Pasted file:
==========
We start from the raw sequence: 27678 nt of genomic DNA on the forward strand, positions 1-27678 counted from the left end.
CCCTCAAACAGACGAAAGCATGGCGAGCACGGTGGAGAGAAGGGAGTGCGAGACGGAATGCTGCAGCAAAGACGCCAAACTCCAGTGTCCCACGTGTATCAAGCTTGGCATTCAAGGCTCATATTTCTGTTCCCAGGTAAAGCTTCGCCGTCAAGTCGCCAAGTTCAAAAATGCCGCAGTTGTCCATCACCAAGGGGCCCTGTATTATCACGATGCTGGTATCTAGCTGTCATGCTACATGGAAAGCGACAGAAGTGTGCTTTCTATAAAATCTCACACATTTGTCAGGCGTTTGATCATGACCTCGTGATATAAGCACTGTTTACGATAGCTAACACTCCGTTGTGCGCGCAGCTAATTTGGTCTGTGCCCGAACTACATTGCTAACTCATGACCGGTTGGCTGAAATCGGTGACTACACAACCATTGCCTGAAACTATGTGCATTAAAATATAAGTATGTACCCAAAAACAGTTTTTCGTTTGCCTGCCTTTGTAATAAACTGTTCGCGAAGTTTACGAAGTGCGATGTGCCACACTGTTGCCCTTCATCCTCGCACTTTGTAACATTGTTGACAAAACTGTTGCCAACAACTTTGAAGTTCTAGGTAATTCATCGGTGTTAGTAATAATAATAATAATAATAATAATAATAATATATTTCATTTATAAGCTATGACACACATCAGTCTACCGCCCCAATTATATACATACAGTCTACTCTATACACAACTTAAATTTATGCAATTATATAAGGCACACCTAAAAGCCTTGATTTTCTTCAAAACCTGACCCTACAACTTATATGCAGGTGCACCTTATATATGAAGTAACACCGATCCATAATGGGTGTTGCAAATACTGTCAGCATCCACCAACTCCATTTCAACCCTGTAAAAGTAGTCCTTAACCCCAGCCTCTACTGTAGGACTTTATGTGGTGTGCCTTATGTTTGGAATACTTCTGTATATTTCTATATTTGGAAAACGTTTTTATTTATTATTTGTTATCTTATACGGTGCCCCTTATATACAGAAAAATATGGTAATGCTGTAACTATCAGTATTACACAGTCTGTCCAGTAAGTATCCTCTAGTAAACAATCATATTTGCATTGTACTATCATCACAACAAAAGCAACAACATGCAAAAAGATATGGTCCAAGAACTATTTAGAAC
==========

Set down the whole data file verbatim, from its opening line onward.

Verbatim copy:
We start from the raw sequence: 27678 nt of genomic DNA on the forward strand, positions 1-27678 counted from the left end.
CCCTCAAACAGACGAAAGCATGGCGAGCACGGTGGAGAGAAGGGAGTGCGAGACGGAATGCTGCAGCAAAGACGCCAAACTCCAGTGTCCCACGTGTATCAAGCTTGGCATTCAAGGCTCATATTTCTGTTCCCAGGTAAAGCTTCGCCGTCAAGTCGCCAAGTTCAAAAATGCCGCAGTTGTCCATCACCAAGGGGCCCTGTATTATCACGATGCTGGTATCTAGCTGTCATGCTACATGGAAAGCGACAGAAGTGTGCTTTCTATAAAATCTCACACATTTGTCAGGCGTTTGATCATGACCTCGTGATATAAGCACTGTTTACGATAGCTAACACTCCGTTGTGCGCGCAGCTAATTTGGTCTGTGCCCGAACTACATTGCTAACTCATGACCGGTTGGCTGAAATCGGTGACTACACAACCATTGCCTGAAACTATGTGCATTAAAATATAAGTATGTACCCAAAAACAGTTTTTCGTTTGCCTGCCTTTGTAATAAACTGTTCGCGAAGTTTACGAAGTGCGATGTGCCACACTGTTGCCCTTCATCCTCGCACTTTGTAACATTGTTGACAAAACTGTTGCCAACAACTTTGAAGTTCTAGGTAATTCATCGGTGTTAGTAATAATAATAATAATAATAATAATAATAATATATTTCATTTATAAGCTATGACACACATCAGTCTACCGCCCCAATTATATACATACAGTCTACTCTATACACAACTTAAATTTATGCAATTATATAAGGCACACCTAAAAGCCTTGATTTTCTTCAAAACCTGACCCTACAACTTATATGCAGGTGCACCTTATATATGAAGTAACACCGATCCATAATGGGTGTTGCAAATACTGTCAGCATCCACCAACTCCATTTCAACCCTGTAAAAGTAGTCCTTAACCCCAGCCTCTACTGTAGGACTTTATGTGGTGTGCCTTATGTTTGGAATACTTCTGTATATTTCTATATTTGGAAAACGTTTTTATTTATTATTTGTTATCTTATACGGTGCCCCTTATATACAGAAAAATATGGTAATGCTGTAACTATCAGTATTACACAGTCTGTCCAGTAAGTATCCTCTAGTAAACAATCATATTTGCATTGTACTATCATCACAACAAAAGCAACAACATGCAAAAAGATATGGTCCAAGAACTATTTAGAAC